War of the Rebellion: Serial 102 Page 1042 Chapter LX. LOUISIANA AND THE TRANS-MISSISSIPPI.

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forward as rapidly as possible. He requests that You take measures without delay to put the road in operation between Lavaca and Victoria. He will grant You all proper facilities in his power. General Granger will be at Indianola and Lavaca in a few days.

Very respectfully, Your obedient servant,


Major and Assistant Adjutant-General.


Fort Riley, Kans., July 2, 1865. (Received 3rd.)

Major General G. M. DODGE,

Commanding Department of the Missouri:

GENERAL: I have just received word from Colonel Leavenworth, Indian agent, that from information which he considers reliable, the whole of the Southern Indians, with the Cheyennes and Arapahoes, held a council near Fort Cobb, Tex. A Texan officer was present, who told them that the whites had all made peace among themselves ant advising them to make peace with the whites. The Comanches, Kiowas, and Apaches gave in at once, and said they would send no more war parties north, but the Arapahoes and Cheyennes did not decide. Caddo Indians report to Colonel Leavenworth that the Indians have mostly gone to the Wichita Mountains and down on Red River. Chisholm, the interpreter, with some friendly Indians have gone out to ascertain the truth of this report. This seems to correspond with the dispatch You sent to me from General Bussey. My scouts also report that all the trails are leading south, and that no Indians can be found now north of the river, where but a short time ago the road was lined with them.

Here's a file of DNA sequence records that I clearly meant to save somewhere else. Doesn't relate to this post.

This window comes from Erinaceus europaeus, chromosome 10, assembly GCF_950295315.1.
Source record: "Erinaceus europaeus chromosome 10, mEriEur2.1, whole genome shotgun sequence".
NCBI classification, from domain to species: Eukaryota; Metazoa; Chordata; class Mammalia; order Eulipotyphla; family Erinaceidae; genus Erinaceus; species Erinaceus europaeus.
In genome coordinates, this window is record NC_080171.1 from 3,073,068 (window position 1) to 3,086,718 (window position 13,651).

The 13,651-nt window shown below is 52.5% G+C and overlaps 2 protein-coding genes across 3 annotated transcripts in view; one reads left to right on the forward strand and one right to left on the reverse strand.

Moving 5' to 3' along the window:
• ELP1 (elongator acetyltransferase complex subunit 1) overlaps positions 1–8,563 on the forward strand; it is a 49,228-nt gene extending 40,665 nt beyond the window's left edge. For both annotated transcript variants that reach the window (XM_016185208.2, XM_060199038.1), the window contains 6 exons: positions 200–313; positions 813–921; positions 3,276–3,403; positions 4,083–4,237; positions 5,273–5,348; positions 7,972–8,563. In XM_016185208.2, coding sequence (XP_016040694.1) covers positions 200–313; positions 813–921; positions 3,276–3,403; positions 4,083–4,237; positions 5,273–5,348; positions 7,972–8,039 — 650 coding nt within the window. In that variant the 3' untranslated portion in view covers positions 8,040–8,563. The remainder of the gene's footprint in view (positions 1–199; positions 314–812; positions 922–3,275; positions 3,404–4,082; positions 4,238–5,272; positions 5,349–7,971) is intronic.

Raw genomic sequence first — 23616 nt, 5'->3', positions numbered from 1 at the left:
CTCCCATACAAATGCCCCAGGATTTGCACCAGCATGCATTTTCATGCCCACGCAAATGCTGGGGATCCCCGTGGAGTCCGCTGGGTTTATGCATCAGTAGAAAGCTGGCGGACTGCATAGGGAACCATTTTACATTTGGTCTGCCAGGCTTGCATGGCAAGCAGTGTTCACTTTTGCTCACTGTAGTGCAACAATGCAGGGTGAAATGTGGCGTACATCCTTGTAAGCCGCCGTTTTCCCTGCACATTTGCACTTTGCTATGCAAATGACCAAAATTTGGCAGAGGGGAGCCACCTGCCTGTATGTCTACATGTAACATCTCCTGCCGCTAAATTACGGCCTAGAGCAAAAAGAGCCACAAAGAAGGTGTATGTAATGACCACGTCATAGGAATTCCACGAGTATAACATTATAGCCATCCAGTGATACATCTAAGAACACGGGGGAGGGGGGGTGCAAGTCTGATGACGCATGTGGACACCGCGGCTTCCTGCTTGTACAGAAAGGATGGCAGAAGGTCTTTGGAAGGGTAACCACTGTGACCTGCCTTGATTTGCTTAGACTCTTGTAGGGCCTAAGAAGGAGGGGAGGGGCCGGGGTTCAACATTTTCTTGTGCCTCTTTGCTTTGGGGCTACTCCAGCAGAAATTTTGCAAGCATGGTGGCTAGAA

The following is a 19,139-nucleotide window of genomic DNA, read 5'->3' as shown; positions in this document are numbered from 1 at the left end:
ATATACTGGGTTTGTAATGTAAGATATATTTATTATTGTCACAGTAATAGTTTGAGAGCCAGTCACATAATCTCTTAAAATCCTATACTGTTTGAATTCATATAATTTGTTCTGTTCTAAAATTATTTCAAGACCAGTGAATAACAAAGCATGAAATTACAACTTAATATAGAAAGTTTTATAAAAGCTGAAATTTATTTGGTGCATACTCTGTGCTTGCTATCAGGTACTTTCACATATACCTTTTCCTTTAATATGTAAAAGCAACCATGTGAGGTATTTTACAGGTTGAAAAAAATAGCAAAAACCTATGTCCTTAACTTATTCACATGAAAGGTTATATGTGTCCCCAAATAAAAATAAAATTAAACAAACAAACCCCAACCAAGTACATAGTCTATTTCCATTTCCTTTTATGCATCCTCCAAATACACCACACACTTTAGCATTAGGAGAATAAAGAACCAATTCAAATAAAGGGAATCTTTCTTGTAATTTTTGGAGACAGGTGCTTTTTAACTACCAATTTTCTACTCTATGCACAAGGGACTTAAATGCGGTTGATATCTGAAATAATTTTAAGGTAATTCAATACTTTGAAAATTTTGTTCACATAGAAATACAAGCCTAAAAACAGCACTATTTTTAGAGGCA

Respectfully, &c.,


Brevet Brigadier-General, Commanding.

NEW ORLEANS, LA., July 3, 1865.

(Received 8. 30 a. m. 6th.)

Bvt. Major General JOHN A. RAWLINS,

Chief of Staff:

The first division of the Fourth Corps will leave here for Indianola, Tex., on Wednesday, the 5th instant, and will be pushed up to San Antonio. The whole corps will be put on the line from Victoria to San Antonio. In Numbers about 10,000 men. The State of Texas never was in so prosperous a condition in reference to supplies as it is at present. I will, I think, have no difficulty in supplying all troops in the interior from the country with everything but the small rations. I have had much chagrin at the slowness with which things move in this section on account of the anomalous condition of the commands. I have to request everything which is cheerfully granted by General Canby, but, as I have no power over the subordinate staff departments to drive them, much delay occurs.